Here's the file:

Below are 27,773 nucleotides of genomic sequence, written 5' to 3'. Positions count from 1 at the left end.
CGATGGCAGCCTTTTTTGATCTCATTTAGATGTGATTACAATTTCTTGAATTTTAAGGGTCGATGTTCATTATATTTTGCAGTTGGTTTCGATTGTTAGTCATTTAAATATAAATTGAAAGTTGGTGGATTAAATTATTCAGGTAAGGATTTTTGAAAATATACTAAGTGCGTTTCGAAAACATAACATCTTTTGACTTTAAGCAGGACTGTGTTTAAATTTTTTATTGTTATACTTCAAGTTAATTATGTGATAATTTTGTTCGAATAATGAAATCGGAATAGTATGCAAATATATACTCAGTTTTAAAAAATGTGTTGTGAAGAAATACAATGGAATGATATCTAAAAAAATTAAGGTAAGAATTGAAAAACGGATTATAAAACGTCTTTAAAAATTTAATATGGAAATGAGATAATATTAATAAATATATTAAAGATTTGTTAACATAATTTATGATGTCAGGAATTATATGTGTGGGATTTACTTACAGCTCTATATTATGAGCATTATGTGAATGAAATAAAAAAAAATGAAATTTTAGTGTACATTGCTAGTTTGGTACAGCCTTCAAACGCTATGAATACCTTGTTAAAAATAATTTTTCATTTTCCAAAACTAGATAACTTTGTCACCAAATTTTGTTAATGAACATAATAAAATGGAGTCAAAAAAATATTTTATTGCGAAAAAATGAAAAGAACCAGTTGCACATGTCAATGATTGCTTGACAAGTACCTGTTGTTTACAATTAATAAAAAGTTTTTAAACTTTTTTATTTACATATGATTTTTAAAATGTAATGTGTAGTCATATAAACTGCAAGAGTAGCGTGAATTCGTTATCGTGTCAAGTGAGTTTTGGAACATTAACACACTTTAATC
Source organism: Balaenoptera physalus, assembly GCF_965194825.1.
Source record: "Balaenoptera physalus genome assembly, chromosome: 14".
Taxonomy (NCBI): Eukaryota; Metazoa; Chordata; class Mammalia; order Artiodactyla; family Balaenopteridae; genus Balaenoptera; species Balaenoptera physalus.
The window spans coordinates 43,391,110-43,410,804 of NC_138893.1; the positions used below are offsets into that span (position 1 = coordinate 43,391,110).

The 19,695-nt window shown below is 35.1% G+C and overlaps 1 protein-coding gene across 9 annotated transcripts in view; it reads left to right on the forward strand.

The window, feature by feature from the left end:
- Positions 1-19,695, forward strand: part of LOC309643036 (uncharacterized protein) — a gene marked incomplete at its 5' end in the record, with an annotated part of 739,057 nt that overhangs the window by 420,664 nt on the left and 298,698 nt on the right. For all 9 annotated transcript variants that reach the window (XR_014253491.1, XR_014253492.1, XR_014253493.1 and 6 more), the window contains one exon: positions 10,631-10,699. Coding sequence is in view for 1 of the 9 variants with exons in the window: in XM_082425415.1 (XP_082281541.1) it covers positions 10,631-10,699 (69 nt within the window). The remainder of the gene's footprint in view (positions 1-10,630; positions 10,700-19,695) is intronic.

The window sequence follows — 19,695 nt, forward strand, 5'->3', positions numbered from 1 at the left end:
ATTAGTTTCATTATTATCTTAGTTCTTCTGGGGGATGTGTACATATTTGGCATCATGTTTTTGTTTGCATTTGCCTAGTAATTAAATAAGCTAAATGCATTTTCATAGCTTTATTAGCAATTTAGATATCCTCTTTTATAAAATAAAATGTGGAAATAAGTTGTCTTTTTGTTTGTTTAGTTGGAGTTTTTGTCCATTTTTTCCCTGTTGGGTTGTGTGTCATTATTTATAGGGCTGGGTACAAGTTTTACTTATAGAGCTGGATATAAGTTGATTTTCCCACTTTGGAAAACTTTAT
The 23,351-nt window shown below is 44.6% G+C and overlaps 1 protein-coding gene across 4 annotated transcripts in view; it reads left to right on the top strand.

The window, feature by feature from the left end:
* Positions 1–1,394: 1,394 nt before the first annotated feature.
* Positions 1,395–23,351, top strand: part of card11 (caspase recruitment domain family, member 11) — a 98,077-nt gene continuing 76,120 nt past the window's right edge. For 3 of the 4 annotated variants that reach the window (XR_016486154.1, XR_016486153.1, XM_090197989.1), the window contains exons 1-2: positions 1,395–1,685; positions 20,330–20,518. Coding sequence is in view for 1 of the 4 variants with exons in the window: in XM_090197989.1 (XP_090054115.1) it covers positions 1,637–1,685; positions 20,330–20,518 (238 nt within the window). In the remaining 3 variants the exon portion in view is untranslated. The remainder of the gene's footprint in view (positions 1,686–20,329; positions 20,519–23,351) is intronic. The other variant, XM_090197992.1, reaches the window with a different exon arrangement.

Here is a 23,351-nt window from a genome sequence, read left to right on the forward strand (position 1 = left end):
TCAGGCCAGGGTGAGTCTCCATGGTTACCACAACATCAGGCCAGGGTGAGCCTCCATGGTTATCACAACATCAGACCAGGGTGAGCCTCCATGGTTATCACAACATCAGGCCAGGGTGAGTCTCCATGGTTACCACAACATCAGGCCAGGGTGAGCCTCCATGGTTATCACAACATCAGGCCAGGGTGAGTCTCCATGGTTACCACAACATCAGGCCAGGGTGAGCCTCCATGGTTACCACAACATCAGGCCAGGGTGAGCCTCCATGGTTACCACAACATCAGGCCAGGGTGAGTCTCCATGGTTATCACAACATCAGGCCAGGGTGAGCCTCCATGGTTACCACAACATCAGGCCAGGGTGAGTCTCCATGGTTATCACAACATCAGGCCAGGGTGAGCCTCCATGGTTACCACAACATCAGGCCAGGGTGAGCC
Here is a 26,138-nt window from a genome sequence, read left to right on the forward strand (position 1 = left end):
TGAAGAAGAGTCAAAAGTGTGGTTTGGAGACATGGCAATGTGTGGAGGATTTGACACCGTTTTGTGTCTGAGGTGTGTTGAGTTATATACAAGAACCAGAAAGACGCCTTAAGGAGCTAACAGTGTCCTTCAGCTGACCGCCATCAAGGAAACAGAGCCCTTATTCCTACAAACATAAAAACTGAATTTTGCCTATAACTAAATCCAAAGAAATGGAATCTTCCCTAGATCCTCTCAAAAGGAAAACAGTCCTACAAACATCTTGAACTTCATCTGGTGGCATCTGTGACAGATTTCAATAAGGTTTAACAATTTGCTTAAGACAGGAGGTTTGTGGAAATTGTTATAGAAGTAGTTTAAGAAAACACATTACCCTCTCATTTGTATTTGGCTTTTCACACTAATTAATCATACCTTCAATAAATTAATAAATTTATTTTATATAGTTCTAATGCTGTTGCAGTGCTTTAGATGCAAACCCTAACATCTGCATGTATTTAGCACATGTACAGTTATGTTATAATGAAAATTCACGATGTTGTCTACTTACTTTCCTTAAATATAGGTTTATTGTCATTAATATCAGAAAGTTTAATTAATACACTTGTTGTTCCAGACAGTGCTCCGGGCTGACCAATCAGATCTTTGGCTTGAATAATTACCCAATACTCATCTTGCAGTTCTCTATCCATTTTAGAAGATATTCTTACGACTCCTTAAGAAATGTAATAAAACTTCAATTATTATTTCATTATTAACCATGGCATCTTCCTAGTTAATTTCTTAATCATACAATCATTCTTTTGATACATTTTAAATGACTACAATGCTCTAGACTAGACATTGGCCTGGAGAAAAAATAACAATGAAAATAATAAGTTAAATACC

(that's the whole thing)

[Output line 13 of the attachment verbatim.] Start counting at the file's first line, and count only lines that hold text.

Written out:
The window, feature by feature from the left end: